The Cost of a Dui and How to Prevent It
According to data, the group most likely to be charged with DUI are millennials between 25 and 39 years old. Statistics indicate that 35.8% of this group find themselves more prone to driving under the influence. Also, many DUIs happen during the fall and cold weather.
Unfortunately, when the law catches up to you, there is more to lose than just your driver’s license. Other costs come with a DUI, including the following.
Fines, Court, and Attorneys’ Fees
Driving under the influence can be categorized as a misdemeanor or a felony. That will depend on whether or not you are a first-time offender. Usually, the latter will get away with a misdemeanor charge, but a serial offender may get a felony. Indeed, either way, it is never a good thing to have a DUI charge on your records, especially because it could hinder your ability to apply for certain jobs in the US. Even that may not be the worst of it all. With a DUI charge, you are most likely to incur at least a cost amounting to $4000. This involves fines, attorney’s fees, and court.
If contact was made with another vehicle, you would need a car accident lawyer regardless of the extent of physical damage. Your lawyer will then have the responsibility to fight the charge, prove you innocent or help post bail. In this scenario, you can be sure to pay more than the amount stated above. In some cases, it can be triple the sum stated. To avoid these costs, it helps to stay away from driving immediately after consuming anything that could be described as a DUI.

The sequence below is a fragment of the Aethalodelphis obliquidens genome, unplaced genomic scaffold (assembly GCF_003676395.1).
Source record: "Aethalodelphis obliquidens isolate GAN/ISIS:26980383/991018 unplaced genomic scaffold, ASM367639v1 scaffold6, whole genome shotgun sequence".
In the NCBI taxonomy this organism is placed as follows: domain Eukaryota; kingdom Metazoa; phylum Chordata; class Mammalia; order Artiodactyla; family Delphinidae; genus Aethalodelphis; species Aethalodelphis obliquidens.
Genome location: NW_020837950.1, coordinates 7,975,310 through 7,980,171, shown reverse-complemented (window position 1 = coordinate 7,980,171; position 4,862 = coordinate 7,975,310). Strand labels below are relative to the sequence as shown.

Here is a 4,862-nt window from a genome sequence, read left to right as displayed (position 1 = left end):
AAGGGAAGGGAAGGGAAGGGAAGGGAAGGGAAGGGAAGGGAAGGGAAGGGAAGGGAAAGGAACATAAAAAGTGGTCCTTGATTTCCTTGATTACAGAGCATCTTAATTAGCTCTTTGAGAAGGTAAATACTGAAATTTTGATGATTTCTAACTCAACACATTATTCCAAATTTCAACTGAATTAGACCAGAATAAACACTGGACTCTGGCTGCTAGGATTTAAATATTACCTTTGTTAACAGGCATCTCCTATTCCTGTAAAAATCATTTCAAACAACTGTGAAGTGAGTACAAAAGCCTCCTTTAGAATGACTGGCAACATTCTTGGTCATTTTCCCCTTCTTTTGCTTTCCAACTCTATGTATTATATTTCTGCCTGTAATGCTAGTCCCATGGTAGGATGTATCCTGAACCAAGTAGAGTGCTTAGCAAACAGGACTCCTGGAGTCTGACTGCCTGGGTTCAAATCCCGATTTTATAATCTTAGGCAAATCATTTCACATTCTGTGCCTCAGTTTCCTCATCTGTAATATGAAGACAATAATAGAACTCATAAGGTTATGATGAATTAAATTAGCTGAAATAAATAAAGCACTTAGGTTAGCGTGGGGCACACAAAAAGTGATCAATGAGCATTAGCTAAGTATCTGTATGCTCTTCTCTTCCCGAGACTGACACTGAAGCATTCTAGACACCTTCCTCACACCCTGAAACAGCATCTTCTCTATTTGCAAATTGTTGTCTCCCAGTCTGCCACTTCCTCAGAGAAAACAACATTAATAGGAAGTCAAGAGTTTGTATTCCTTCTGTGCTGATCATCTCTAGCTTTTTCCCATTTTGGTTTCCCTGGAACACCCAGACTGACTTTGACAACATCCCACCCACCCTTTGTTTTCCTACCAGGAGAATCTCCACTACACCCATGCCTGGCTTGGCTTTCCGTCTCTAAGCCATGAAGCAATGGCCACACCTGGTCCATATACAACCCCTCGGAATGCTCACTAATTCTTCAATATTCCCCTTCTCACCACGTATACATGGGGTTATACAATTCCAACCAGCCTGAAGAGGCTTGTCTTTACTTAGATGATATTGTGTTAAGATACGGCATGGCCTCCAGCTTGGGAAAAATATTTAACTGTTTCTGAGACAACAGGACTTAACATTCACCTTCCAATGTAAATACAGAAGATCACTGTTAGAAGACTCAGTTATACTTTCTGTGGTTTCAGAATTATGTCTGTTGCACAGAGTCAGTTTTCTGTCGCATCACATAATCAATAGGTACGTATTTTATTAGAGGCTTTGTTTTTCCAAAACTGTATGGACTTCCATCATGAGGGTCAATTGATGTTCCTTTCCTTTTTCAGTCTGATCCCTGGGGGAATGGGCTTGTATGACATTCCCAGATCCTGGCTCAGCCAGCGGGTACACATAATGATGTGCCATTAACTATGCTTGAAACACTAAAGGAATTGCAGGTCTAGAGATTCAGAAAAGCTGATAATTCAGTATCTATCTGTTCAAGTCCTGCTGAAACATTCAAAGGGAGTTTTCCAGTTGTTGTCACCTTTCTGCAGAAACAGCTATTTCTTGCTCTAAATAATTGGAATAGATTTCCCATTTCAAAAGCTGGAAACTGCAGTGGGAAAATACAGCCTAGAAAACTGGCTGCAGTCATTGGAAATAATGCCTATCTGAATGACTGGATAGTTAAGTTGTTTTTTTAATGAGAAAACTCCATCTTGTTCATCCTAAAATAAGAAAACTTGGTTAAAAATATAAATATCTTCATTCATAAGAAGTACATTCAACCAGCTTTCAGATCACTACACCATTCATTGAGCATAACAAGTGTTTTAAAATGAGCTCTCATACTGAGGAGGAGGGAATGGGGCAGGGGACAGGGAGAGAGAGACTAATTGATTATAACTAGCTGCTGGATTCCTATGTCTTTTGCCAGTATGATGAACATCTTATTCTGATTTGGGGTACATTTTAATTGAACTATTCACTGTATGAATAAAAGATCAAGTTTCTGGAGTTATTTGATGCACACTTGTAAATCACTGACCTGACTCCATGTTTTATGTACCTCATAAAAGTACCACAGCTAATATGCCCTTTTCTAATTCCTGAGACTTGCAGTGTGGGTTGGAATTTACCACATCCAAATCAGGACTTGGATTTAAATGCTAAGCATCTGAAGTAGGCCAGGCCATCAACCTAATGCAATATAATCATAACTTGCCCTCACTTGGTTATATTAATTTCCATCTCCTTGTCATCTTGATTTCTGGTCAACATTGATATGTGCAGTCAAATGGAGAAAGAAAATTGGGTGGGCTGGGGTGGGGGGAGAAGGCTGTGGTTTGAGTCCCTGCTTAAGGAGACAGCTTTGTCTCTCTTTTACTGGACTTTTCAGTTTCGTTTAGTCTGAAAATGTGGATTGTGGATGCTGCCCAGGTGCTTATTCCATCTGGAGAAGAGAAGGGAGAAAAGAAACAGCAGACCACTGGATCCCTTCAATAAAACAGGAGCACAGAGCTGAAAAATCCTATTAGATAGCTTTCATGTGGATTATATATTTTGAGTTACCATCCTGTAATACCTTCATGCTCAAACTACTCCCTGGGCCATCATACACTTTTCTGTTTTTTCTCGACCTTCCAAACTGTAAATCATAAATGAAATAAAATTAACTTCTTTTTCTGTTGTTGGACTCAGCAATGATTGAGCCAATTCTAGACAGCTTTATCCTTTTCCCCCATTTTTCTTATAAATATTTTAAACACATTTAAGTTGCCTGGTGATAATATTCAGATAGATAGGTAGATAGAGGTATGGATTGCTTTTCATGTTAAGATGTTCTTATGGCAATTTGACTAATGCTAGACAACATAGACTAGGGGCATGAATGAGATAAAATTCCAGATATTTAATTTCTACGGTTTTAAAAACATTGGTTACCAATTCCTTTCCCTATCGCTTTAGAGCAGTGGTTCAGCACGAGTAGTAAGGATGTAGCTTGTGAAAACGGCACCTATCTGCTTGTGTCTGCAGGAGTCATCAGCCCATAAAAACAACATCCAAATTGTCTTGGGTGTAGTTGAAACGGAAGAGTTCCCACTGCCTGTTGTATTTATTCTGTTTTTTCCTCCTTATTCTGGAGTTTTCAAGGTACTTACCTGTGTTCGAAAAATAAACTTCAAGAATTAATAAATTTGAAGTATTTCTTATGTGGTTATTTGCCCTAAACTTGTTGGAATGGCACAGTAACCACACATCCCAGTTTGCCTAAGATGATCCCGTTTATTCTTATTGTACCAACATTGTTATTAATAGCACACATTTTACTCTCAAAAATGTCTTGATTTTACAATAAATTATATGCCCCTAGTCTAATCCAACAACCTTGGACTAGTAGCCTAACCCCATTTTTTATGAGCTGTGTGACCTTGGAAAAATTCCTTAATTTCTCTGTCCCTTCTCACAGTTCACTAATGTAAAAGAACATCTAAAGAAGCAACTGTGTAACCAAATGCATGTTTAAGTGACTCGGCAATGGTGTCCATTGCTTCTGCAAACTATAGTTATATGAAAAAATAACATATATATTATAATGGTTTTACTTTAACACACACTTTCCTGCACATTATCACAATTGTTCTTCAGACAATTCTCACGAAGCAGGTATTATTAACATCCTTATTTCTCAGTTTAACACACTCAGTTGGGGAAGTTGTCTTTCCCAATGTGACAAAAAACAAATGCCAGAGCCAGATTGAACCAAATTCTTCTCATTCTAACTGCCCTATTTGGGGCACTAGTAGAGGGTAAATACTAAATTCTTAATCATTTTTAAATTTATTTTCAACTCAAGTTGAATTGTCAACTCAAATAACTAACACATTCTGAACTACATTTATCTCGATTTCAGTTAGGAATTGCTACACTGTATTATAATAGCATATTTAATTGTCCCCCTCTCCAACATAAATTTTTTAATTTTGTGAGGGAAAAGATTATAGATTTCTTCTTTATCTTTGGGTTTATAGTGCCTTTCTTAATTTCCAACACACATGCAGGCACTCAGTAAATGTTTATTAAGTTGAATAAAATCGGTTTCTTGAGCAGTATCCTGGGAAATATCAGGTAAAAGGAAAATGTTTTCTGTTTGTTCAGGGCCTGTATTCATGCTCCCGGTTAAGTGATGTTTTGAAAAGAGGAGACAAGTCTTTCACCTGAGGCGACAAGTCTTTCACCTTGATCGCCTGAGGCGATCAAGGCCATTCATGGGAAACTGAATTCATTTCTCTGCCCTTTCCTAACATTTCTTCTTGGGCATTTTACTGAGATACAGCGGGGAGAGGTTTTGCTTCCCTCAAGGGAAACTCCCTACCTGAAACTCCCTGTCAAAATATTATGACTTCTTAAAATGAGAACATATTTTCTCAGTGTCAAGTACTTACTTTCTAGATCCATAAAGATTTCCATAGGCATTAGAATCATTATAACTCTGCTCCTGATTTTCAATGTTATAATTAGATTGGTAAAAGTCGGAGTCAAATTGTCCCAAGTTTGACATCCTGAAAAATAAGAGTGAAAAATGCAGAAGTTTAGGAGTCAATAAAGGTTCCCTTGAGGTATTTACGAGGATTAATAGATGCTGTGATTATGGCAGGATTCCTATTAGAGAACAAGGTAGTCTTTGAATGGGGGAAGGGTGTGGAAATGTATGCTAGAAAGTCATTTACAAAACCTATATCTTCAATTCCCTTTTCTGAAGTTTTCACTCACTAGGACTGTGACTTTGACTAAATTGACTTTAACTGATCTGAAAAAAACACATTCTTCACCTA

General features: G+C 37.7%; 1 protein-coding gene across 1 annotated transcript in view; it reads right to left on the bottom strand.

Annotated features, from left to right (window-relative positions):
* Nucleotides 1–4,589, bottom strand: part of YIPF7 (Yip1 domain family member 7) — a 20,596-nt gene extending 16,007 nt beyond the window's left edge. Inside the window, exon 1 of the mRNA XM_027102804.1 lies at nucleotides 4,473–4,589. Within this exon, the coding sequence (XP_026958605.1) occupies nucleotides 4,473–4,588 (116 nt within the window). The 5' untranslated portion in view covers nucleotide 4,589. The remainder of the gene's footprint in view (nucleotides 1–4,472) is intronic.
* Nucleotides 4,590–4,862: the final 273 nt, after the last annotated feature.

Drug Education and Treatment
Persons charged with a DUI must attend drug education classes or programs in the US. It may include treatment with accompanying costs. Mind you, all the costs or fees will be borne by you and not the state. All put together, you could end up spending $650, in addition to the $4000 you initially dished out to take care of court, fines, and fees for your attorney. While at it, any drug education class or treatment you are asked to undergo may range from eight hours to several weeks or even months.
The duration of education and treatment will depend on how high your blood alcohol content was during the arrest. This can be an inconvenience, especially when you have a day job. More so, it may become necessary to inform your current employer about a DUI charge you have been slapped with. If you’re not lucky, that could also go against you.
A Possible Increase in Your Car Insurance Premium
As you may already know, insurers are in business with the hope of dealing with minimal risks or none at all. Therefore, with your DUI charge, your insurer will likely see you as a high-risk client who will likely cost them more than they are willing to pay for. As a precautionary measure, it will not be surprising to notice a substantial increase in your premium. Indeed, some may see it as a logical progression looking at how things could pan out after a DUI.
To conclude, a DUI charge could mean a lot more than withholding your license to drive. Therefore, it pays to deliberately be on the right side of the law whenever you can.